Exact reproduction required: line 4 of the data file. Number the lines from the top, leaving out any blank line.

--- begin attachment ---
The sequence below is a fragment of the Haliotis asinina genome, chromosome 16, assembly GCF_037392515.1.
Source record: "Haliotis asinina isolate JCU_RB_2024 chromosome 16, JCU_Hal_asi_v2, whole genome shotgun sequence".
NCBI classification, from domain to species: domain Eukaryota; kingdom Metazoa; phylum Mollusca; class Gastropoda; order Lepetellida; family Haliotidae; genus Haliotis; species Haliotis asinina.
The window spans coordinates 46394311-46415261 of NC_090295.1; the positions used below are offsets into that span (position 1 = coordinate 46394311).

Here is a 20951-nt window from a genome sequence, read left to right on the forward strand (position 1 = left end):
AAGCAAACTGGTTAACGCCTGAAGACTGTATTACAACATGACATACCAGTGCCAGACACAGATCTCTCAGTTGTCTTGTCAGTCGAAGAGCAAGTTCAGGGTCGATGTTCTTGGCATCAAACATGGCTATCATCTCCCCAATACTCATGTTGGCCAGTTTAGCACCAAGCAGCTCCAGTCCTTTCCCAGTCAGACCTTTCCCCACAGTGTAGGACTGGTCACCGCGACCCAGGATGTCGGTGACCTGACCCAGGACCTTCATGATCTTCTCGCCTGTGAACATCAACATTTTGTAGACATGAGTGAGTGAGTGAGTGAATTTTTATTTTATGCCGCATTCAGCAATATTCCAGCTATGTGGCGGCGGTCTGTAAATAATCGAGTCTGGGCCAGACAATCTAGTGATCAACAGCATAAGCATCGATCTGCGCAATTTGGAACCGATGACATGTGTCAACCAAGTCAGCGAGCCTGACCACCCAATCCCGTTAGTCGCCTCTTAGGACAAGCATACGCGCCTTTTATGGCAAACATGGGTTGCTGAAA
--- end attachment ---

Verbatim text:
The window spans coordinates 46394311-46415261 of NC_090295.1; the positions used below are offsets into that span (position 1 = coordinate 46394311).